Also, I know I’m posting this a little late, but Happy (belated) Valentinstag! (Valentine’s Day)
Definitely not a big deal here, but my boo got me chocolate, so I was very happy. And it was delicious.
I took a bite out of it before I thought of taking a picture… oops.  
Also, if anyone comes to visit me in Vienna (or when, in some cases), we can go to the Demel chocolate store where he got this rose-heart-chocolate and look at the window displays. They have these fabulous window displays that change with the seasons to reflect the time of year, Vienna events, and so on. It’s a little like Marshall Fields at Christmas, but all year round and made of chocolate and marzipan. Yummmmmmmm.

I'm legal!

Today, I went and registered at the local magistrate and now I am legal! Before, I was not. This is a very comforting development.
I had heard some horror stories about the Austrian bureaucracy, but I was actually very surprised at the character of the civil servants. You know, when you go to the DMV or the Secretary of State’s office to get your license renewed, the people there don’t seem to care at all about their jobs, about you, efficiency, promptness, whatever, but they have to at least pretend like they’re doing something. In Austria, not so much. The people who process you are behind closed doors, and you have to wait outside in a hallway, where you take a number like at the meat case in the grocery store and wait. The strange thing is that there was always about a five minute delay between a successful petitioner’s emergence and the appearance of a new number on the board above the door. I mean, what are they doing? You can’t give them dirty looks or tap your foot either, because they’re behind closed doors. Very interesting.
When I finally got in, there were three desks with three women behind them in a room decorated like a middle-school locker. There were three black-and-white posters on the walls with David Beckham with his shirt off, Johnny Depp with long hair and a hat, and a third guy I didn’t recognize. Then there were three bulletin boards with each woman’s personal photos… not where she could see them, but where I could see them. Behind her. Strange. And then there were two women working and one woman filing her nails. 
Anyway, civil servants are guaranteed employment for life so you can’t fault them for their behavior, but it was very interesting all the same.

So sad story

Right now, I’m working on assembling a packet of brief bios for women who will be coming to a conference that we’re hosting, which has been extremely annoying and frustrating for various reasons. But I just read about this woman who will be coming here for the conference, and this portrait of her was so moving, I thought I would share it here:

Robi Damelin (Israel)
In March 2002 Robi Damelin’s son, David, was shot by a sniper while serving in the Israeli army. He was 28 years old. Robi now works for The Parents’ Circle, a group of bereaved Israeli and Palestinian families supporting reconciliation and peace.
When I was told that David had been killed, the first words that came out of my mouth were, “Do not take revenge in the name of my son.” It was totally instinctive.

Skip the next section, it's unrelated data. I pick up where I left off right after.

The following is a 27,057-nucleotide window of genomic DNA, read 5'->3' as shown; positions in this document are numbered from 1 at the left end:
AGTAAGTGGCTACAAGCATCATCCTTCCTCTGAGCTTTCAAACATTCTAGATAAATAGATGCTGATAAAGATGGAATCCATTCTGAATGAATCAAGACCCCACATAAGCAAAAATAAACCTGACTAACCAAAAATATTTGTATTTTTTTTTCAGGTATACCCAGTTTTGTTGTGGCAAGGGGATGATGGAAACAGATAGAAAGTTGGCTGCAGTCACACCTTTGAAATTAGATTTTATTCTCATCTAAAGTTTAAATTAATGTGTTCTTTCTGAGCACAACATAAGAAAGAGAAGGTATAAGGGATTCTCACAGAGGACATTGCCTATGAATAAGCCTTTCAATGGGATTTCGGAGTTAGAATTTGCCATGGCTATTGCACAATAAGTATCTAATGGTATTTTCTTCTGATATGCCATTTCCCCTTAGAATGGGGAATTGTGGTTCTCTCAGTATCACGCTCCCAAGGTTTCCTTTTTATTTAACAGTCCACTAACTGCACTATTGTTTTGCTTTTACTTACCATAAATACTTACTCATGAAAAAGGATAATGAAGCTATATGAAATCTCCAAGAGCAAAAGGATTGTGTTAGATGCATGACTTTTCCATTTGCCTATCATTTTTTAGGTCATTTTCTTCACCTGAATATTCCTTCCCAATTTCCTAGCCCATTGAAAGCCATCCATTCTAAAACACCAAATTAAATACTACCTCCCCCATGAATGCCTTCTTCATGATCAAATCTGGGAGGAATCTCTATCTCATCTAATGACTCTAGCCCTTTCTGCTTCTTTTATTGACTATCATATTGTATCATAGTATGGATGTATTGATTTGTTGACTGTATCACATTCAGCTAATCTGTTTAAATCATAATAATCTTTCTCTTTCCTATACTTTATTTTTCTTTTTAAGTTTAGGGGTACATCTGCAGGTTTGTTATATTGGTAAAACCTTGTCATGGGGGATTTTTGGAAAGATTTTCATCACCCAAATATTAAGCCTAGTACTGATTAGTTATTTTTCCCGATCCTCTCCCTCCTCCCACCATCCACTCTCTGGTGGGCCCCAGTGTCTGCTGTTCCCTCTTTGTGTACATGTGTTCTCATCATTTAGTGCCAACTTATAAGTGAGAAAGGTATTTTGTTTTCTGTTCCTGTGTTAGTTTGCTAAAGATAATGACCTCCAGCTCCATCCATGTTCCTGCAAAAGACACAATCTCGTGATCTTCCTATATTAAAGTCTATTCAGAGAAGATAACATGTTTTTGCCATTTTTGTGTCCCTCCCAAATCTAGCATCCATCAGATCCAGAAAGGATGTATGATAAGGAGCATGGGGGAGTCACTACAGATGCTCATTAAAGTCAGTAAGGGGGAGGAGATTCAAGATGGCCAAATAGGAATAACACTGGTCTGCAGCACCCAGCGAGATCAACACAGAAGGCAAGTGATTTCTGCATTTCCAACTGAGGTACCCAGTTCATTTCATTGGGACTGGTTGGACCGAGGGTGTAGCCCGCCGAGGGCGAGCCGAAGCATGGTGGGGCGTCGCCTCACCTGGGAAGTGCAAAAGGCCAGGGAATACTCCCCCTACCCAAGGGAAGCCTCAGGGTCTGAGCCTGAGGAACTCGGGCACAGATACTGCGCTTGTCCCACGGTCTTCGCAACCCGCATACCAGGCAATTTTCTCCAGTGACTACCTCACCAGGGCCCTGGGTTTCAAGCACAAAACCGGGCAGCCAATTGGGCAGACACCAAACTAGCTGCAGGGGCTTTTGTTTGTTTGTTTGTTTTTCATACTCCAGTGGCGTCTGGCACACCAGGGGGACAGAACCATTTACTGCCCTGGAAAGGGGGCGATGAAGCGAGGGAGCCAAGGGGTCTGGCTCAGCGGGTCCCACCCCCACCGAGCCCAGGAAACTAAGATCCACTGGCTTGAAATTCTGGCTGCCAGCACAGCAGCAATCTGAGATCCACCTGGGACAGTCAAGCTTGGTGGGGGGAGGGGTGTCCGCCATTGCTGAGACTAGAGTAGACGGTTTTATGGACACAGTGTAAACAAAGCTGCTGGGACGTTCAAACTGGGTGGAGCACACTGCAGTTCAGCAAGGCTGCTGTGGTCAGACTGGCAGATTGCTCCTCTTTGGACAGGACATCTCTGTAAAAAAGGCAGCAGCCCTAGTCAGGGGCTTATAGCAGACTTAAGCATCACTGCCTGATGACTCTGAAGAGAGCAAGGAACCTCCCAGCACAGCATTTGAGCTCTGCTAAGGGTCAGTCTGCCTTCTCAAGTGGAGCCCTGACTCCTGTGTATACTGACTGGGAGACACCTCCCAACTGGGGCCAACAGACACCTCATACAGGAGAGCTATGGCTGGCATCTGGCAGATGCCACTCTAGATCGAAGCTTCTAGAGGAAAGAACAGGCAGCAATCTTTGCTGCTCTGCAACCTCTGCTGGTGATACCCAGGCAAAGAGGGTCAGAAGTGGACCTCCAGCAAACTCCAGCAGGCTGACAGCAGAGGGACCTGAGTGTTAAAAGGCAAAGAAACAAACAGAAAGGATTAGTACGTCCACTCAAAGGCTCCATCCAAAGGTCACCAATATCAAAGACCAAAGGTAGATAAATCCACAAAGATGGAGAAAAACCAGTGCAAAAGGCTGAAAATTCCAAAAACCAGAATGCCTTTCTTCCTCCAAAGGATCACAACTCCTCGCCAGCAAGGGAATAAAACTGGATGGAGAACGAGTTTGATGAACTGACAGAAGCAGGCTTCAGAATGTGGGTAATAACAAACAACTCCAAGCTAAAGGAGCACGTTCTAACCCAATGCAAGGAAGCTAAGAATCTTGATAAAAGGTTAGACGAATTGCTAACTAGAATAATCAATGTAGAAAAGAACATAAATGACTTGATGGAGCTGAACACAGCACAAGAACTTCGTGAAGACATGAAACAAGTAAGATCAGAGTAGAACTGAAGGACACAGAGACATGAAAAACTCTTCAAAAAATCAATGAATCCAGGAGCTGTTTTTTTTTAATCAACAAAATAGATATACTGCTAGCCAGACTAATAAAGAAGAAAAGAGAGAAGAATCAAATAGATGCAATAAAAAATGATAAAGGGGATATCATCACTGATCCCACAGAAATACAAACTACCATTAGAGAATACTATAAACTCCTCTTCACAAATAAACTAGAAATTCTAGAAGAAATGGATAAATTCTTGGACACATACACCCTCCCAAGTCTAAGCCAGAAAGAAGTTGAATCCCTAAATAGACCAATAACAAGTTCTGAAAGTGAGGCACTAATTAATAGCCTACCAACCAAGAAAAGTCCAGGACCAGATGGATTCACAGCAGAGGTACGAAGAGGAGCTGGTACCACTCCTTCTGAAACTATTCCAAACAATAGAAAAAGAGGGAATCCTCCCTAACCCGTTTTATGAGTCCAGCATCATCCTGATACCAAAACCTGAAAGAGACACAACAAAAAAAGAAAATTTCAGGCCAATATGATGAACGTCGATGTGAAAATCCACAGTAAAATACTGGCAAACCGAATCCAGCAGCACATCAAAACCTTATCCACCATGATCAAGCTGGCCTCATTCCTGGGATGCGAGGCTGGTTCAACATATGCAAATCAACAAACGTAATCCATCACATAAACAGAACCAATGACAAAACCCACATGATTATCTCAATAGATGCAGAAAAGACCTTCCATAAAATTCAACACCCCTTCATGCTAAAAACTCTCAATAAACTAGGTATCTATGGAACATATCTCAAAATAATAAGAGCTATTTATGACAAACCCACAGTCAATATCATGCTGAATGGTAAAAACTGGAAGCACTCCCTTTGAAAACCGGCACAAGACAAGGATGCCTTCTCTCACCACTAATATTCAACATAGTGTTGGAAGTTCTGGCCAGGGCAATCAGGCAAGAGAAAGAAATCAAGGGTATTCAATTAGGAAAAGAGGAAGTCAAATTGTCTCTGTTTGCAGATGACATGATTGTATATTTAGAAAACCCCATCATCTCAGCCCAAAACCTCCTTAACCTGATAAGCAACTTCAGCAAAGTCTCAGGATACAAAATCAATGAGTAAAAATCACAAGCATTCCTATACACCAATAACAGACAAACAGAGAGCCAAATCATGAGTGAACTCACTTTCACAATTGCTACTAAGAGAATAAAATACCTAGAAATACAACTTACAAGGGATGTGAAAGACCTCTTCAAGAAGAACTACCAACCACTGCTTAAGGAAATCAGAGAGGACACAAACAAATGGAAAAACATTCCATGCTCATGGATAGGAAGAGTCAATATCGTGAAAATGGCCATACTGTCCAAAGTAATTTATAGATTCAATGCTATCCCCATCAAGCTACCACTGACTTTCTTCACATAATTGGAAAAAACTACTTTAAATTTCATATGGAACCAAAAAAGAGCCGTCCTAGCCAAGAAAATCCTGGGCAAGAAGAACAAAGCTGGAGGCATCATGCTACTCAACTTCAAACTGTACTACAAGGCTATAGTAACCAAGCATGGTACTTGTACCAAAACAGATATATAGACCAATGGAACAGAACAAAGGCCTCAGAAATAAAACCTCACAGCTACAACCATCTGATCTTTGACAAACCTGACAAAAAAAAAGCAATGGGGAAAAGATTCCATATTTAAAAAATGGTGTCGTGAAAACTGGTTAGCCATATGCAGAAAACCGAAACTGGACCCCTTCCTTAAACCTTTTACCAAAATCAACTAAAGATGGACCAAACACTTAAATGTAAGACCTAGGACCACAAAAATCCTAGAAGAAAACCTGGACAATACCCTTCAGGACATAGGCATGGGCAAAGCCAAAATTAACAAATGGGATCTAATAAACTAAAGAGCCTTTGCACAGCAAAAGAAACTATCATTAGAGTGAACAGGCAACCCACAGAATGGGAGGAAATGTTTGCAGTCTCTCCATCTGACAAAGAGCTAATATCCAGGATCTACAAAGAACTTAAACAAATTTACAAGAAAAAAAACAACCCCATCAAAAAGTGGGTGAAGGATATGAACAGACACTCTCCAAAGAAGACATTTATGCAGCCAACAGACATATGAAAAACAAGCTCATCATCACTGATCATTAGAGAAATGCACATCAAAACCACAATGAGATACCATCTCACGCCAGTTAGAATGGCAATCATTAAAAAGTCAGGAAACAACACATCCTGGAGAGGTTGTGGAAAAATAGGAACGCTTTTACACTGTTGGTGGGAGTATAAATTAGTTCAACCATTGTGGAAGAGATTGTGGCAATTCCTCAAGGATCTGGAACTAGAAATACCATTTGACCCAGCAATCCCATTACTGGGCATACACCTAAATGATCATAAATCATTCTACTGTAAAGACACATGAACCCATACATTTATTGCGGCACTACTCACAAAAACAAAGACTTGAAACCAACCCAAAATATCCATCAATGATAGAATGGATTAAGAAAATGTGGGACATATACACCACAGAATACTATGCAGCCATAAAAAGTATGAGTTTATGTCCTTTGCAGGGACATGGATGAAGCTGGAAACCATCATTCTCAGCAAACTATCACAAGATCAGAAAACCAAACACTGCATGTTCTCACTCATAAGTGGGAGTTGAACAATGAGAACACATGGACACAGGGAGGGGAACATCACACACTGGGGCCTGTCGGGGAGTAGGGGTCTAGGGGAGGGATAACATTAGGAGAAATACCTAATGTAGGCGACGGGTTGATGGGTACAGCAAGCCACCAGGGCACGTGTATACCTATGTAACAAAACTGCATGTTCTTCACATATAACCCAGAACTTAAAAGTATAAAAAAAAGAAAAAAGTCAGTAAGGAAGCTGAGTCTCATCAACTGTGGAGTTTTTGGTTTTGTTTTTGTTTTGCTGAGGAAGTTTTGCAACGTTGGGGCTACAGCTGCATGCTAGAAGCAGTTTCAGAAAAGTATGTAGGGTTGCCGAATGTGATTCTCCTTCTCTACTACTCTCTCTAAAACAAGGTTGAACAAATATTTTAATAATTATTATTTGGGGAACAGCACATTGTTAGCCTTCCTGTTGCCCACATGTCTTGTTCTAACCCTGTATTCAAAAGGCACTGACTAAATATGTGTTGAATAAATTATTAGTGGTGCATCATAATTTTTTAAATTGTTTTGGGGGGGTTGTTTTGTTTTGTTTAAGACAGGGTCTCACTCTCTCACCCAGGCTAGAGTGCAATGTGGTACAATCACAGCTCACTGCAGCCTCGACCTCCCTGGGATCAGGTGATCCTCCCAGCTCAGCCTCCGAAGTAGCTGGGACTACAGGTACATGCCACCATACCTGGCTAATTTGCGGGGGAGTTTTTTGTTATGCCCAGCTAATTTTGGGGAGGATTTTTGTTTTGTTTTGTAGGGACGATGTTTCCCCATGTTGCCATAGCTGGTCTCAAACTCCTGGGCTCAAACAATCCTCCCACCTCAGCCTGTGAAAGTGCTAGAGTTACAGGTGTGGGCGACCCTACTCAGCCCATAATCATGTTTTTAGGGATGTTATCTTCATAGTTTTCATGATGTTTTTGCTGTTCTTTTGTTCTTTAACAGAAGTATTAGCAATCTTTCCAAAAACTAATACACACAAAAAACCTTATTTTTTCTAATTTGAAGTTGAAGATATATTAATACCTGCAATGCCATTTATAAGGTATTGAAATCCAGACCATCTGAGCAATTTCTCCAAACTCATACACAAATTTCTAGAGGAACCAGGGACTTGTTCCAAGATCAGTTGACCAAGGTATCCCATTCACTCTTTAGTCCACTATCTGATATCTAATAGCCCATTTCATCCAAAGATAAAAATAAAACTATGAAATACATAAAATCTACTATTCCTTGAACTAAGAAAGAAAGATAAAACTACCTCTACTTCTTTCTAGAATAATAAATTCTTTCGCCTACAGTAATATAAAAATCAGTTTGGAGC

David had phoned me just the day before. “I want you to know that I’ve done everything in my power to protect this road block, but I’m like a sitting duck,” he said. Afterwards I had a strange feeling and set about cleaning the house. I’m terrible at housework, but that day I worked like a maniac.
David was the most humanistic person you could meet. At the time he was working with the Peace Corps and doing a masters in the Philosophy of Education. He was killed because he was a symbol of an occupying army.
He’d already done National Service, which had been deeply problematic for him. He would rather have gone to jail than serve, but he knew that as soon as he was released they’d only post him somewhere else. So in the end we both agreed it would be better to serve as an officer and set an example by behaving like a human being. When in 2002 he was called up to the reserves we had the same conversation, and once again David decided to go in order to set an example.
After he was killed I was beside myself with grief; friends from all over Israel arrived with food and drink and other little expressions of love. One of the soldiers who had survived the attack also came. He was afraid I’d judge him for not running out to help David. I told him, ‘who do you think I am to judge a man for not going out and getting himself killed?’ Because I ran a PR office in Tel Aviv at the time, journalists wanted to interview me. In retrospect, I can’t believe I spoke out so strongly so early on – telling the Israelis to get out of the occupied territories.
The Parents’ Circle noticed what I was doing and its founder, Yitzhak Frankenthal, whose son was kidnapped and murdered by Hamas in 1994, called me. The organisation soon became my lifeline. I now spend my time travelling the world, spreading the message of reconciliation, tolerance and peace. The pain of David’s death never goes away, but what do you do with this pain? Do you invest it in revenge or do you think creatively?
Ten months after David died I met Nadjwa Saada, a Palestinian woman who had recently lost her daughter. A soldier had mistaken their car for the car of a terrorist and shot the 12-year-old girl dead. As I walked into the crowded room I recognised Nadjwa because bereaved mothers know each other instinctively. Shared pain creates an intimacy.
I think of David all the time. We were such great friends and had so much in common. Every week I visit the place where he’s buried with my other son, Eran. The parents there make beautiful gardens around the graves. I see it as a continuation of motherhood; the enduring need to tend to your child.